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Monday round-up

On Friday the justices released four more opinions, leaving 12 to be decided before the Supreme Court’s summer recess. In Flowers v. Mississippi, the case of Curtis Flowers, who was tried six times for the same murders, the justices held 7-2 that a prosecutor’s repeated use of peremptory challenges to remove black people from the jury pool violated the Constitution. Amy Howe has this blog’s opinion analysis, which first appeared at Howe on the Court. At The Economist’s Democracy in America blog, Steven Mazie writes that “the majority opinion in Flowers, penned by Justice Brett Kavanaugh, stretched to 31 pages but, as it said, broke ‘no new legal ground.’” Nina Totenberg reports for NPR that “the Supreme Court made clear that in making its decision it could not ignore the history of this case and its prosecutor.” For The Wall Street Journal, Jess Bravin reports that Justice “Clarence Thomas, the court’s only African American, filed a furious dissent, dismissing the ruling as a feel-good exercise that pandered to media interest in the case and exhibited its own bias—against state courts in the South.” Commentary comes from Ruthann Robson at the Constitutional Law Prof Blog.

In Knick v. Township of Scott, Pennsylvania, the justices, by a 5-4 vote, overruled a 34-year-old precedent that required property owners to follow state compensation procedures before bringing federal takings claim under the Constitution. Miriam Seifter analyzes the opinion for this blog. Brent Kendall and Jess Bravin report for The Wall Street Journal that the ruling “made it easier for property owners to challenge land-use regulations and seek compensation from the government, [and it] revealed deep divisions between the court’s conservative and liberal camps.” At The New York Times, Adam Liptak reports that “[t]he decision was notable for an exchange about the court’s attitude toward precedent.” Nina Totenberg reports at NPR that “[t]he decision, with all five of the court’s conservatives in the majority, may have particular effects in cities and coastal areas that have strict regulations for development.” Additional coverage comes from Ellen Gilmer at E&E News and Tony Mauro at Commentary comes from Nick Sibilla in an op-ed for Forbes and from Ruthann Robson at the Constitutional Law Prof Blog.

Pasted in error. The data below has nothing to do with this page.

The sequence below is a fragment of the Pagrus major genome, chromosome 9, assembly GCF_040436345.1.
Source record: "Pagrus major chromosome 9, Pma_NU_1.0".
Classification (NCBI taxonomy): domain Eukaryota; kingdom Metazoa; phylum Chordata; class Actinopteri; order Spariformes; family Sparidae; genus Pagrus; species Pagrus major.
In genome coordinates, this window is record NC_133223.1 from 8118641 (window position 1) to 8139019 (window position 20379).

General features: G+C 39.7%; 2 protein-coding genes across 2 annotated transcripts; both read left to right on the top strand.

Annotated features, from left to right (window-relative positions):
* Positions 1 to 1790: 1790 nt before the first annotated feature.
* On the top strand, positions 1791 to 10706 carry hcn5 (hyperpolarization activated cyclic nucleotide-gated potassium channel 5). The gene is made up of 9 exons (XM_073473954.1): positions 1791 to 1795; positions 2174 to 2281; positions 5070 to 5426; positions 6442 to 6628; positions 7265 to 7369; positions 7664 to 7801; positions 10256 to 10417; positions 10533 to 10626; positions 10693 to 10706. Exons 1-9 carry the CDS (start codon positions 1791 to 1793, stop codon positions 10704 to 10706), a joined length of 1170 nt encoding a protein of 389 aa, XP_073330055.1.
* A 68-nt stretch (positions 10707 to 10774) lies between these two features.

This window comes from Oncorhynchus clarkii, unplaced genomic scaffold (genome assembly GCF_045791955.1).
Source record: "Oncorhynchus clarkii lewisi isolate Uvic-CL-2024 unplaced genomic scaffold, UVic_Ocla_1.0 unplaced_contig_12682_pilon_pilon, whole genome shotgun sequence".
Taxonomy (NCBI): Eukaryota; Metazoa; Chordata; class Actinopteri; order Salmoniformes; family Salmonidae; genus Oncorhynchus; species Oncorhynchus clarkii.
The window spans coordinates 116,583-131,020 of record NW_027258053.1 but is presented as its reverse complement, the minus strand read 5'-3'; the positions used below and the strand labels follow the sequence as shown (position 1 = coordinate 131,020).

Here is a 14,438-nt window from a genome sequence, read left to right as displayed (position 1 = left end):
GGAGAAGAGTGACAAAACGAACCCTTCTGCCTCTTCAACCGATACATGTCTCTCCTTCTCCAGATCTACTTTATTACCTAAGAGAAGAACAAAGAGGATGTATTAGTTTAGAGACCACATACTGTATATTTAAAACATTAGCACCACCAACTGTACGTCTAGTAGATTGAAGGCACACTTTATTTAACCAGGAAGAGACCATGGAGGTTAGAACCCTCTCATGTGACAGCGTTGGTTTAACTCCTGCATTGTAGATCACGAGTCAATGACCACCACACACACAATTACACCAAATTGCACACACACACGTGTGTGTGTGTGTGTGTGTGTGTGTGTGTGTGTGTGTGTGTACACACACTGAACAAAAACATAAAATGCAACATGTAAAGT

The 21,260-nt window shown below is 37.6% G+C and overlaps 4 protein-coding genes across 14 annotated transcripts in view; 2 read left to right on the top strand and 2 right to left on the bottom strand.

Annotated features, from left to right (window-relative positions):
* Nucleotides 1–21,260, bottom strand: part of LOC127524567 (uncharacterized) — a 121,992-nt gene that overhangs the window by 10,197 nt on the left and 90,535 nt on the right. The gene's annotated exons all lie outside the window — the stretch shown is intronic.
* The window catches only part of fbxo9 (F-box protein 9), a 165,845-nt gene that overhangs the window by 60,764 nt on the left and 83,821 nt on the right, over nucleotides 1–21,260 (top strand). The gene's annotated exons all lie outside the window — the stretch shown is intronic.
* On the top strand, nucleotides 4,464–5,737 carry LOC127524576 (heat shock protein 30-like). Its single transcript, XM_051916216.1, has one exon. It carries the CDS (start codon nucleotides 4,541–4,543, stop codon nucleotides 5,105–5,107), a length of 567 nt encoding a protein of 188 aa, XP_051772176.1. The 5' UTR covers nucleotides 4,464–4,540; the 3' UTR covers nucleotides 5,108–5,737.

In Rehaif v. United States, the court held 7-2 that to convict a defendant in U.S. illegally for violating a federal gun-possession law, prosecutors must show that defendant knew he was in the country illegally. Evan Lee has this blog’s opinion analysis. Trialdex observes that “it is pretty clear that Rehaif will apply to the much more common ex-con in possession cases.”

And in North Carolina Dept of Revenue v. Kimberley Rice Kaestner 1992 Family Trust, the justices ruled unanimously that a trust beneficiary’s residence is not sufficient under the due process clause for a state to assert tax jurisdiction over undistributed trust income. This blog’s opinion analysis comes from Erin Scharff. At the Constitutional Law Prof Blog, Ruthann Robson writes that “[t]he Court’s conclusion clearly rests on the fact that there was no actual income or entitlement to distribution of any income from the trust managed by an out-of-state trustee.” Mark Walsh has an first-hand look at Friday’s opinion announcements for this blog.